Thursday, April 10, 2008

Annapolis: World War II Memorial

Maryland's World War II Memorial:
Honoring the 6,454 Marylanders who gave their lives in the war


On my way home from Maryland's Eastern Shore a couple of weeks ago, I took a detour to Annapolis. This time, I approached the city from Exit 27, which I'd never done before. What I discovered were two things. First, it's easier to get into Annapolis via this exit then via Exit 24 and, second, it takes you right past Maryland's World War II Memorial. It's the latter that is the subject of today's entry.

The Stars and Stripes and the Maryland State Flag
waving majestically in the breeze above the World War II Memorial


In 1991, the Maryland State Legislature commissioned the creation of the World War II Memorial Commission. Land at the western end of MD 450/Gov. Ritchie Hwy. was designated as the site for the memorial and ground was broken in October 1997. The site for the memorial is on the banks of Severn River, which empties into the Chesapeake Bay, and includes a lovely vista of the capital city of Annapolis and the United States Naval Academy on the western banks of the river and the bay.

World War II Memorial looking west across the Severn River to Annapolis.
The dome to the left of the flag poles is the Naval Academy Chapel.

The dome in the center between the flag poles is the Maryland State House.


According to the Commission's website, the memorial was "designed by New York architect Secundino Fernandez...[and] consists of a rectangular amphitheater surrounded by columns and granite slabs inscribed with the names of 6,454 Marylanders who died in World War II. Stone panels and mosaic circles further depict Maryland's role in the War." The memorial was completed in 1998 and dedicated in July of that year.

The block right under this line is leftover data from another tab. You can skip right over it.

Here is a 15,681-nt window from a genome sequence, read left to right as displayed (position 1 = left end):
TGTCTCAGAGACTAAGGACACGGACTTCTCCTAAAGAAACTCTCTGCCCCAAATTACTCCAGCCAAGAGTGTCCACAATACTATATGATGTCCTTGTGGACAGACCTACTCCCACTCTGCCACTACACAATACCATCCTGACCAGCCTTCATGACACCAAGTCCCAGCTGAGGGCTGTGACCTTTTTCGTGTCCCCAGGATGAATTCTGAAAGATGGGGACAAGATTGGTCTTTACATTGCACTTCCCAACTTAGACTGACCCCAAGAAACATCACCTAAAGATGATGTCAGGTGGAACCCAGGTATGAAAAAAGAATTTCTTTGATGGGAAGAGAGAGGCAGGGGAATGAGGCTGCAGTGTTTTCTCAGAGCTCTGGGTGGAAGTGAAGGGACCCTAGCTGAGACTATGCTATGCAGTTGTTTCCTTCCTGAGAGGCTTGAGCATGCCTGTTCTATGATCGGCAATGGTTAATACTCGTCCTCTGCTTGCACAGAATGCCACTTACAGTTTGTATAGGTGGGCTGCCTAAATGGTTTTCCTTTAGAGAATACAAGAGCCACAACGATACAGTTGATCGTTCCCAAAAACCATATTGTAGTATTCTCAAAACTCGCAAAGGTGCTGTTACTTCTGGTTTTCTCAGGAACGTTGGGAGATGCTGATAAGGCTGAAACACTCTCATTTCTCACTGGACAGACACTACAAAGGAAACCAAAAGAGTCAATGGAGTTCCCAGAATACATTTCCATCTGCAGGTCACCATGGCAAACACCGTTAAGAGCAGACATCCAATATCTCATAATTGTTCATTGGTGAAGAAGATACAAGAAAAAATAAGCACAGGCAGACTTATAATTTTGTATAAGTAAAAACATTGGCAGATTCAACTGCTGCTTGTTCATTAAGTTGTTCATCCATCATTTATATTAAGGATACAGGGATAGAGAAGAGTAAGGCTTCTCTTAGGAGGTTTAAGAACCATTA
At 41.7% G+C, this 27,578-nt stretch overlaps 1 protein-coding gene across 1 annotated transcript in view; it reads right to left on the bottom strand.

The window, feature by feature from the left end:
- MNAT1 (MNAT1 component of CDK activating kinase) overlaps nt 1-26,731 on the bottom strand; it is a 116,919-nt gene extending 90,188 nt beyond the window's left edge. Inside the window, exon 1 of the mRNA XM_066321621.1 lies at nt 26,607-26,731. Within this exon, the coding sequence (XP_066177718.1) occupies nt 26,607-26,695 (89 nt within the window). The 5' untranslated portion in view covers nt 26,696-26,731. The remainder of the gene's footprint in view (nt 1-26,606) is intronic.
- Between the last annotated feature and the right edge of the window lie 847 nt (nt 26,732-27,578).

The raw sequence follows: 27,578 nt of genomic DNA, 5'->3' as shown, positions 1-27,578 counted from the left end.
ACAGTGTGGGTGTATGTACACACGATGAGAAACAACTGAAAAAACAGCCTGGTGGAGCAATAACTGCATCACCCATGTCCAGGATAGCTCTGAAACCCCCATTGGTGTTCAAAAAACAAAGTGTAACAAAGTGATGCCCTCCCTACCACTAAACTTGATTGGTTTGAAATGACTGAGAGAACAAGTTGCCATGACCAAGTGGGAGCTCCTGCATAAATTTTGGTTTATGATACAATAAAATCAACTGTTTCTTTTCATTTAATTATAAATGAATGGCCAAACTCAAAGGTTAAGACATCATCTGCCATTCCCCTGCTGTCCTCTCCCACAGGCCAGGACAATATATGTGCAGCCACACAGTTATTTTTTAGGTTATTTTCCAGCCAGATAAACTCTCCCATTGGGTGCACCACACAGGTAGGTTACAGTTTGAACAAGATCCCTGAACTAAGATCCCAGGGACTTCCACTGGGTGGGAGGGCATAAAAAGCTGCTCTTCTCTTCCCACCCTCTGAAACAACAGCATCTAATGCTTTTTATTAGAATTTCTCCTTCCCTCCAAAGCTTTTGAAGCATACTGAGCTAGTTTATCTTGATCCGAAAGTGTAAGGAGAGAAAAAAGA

Naval Academy Memorial Bridge
over the Severn River, Annapolis, Maryland


The bridge over the Severn that leads into Annapolis is the Naval Academy Memorial Bridge--a slick and easy way to get right into the heart of Annapolis. The above photo is the underside of the bridge. I was going for line of sight practice more than anything!

Photo copyright: D.C. Confidential, 4/08

7 comments:

b.c. said...

nice series! i love the last shot especially...

mirage2g said...

Me too, the under the bridge shot, I like! But all three are awesome shots!

Maya said...

This looks like a beautiful place. Nice shots!

Dusty Lens said...

A fitting memorial to the Greatest Generation. We seem to keep learning new things about WW II. PBS had a very good series about the war.

And what a perfect line of site this is.

I've been meaning to ask you, have you heard if and when there will be another Pink Martini album...er..CD? Their rendition of Bolero at the concert was outstanding.

D.C. Confidential said...

B.C.: Thanks! I had fun taking that last shot. I actually climbed out onto a piling to take it!

Gizelle: Thanks!

Maya: Annapolis is a really cool city. I love going there!

Rob: The Ken Burns series on WWII called The War, right? I've seen parts of it, but have missed many episodes. I need to get it on Netflix.

As for Pink Martini, I would pay big money to get a recording of them playing Bolero. I don't normally care for that piece of music, but in their hands it's art! I haven't heard that they're going to release it on CD. At the concert I attended, Thomas Lauderdale said the French government passed a law that restricts Bolero being recorded in any versions other than how it was originally written. I guess they got their knickers in a bunch over a recording that was done in the 1980s that they felt was a desecration of the music, so they passed a law. A shame really, because I think Ravel would have liked Pink Martini's version.

I was going to record it on my camera the night we saw them, but I decided against. I didn't want some dotty docent confiscating my camera...

The Artful Eye said...

Great photo from under bridge. I'm beginning to see a pattern with these war memorials. They are almost always laid out in a cylindrical, or rotunda type of design. I'm now thinking back to many I have seen across the country and outside of U.S. and all have had this type of configuration.

D.C. Confidential said...

Andrea: It's an interesting configuration, isn't it? I find it a little ironic at times as circles symbolize strength, unity, wholeness and yet the thing they are memorializing is often anything but that.

I think that's what I like about the Vietnam Veterans Memorial. It isn't circle and, just as it is called "the ugly gash that healed a nation" it's also symbolic of the ugliness and devastation of war.